At Bolotswi Secondary school the learners have cut a hole in the school’s fence. It’s not an act of teenage vandalism, it creates a short cut to the bushes where they go to the toilet. “Our school pit toilets are full and filthy. We cannot use them anymore for our own health and hygiene. Some are completely inaccessible. We are therefore forced to use bushes when we want to relieve ourselves,” says Thabiso Selowa, a grade 10 learner at the school.
“We walk up to half an hour to get to the bush. The journey would actually be longer had we not cut open the school fence to create a shortcut for ourselves,” Selowa explains.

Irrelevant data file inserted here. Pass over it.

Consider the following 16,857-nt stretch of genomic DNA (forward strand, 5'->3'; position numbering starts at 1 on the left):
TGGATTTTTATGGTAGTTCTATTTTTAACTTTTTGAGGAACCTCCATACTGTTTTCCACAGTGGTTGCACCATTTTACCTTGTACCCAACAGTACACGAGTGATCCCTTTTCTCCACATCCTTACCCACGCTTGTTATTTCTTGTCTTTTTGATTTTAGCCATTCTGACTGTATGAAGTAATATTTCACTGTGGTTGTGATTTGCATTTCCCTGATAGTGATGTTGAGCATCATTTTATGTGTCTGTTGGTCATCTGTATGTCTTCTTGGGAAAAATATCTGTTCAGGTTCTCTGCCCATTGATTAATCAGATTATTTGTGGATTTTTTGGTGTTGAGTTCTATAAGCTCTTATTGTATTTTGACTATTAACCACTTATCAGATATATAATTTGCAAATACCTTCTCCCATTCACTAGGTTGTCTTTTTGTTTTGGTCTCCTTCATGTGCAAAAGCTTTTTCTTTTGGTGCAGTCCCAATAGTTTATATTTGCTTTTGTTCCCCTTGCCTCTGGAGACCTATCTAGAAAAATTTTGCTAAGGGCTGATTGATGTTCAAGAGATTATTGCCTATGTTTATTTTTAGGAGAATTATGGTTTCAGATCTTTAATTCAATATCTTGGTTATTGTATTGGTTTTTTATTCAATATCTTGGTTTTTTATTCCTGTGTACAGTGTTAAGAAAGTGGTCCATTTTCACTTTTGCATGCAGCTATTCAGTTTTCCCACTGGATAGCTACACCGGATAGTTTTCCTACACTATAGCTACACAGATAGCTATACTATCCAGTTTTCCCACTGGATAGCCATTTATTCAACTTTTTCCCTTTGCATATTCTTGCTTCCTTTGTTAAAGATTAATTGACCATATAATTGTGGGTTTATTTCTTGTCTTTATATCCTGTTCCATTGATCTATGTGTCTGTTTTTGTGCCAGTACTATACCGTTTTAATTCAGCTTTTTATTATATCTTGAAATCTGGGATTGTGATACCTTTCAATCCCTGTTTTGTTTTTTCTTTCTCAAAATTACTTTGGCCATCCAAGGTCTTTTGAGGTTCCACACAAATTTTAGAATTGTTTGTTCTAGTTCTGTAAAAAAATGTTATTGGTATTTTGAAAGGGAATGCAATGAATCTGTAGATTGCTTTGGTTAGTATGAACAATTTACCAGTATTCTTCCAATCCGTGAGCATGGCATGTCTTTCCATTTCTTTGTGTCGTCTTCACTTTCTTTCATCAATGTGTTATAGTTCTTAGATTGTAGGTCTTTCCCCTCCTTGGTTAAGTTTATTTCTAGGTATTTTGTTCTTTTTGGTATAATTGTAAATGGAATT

For many South African schoolchildren going to the toilet is dangerous. Since 2007, at least four young children have died while using unsafe toilets at their schools.
One of them, five-year-old Michael Komape, drowned in a dilapidated pit latrine at his school in Limpopo in January 2014, just two months after the government passed legislation stating that pit toilets were not allowed in South Africa’s schools. Progress in removing them has been painfully slow.
In April 2018, four years after Michael’s death, a judge ruled in a case brought against the Minister of Basic Education by the Komape family, that the Limpopo Department of Education (LDE) had to give the court “a list containing names and locations of all the schools in rural areas [of Limpopo province] with pit toilets for use by the learners”. The department handed that list to the court on August 31.
Section27 collected data from 86 schools in Limpopo between May and July 2018 to assess their sanitation facilities. This is what they found.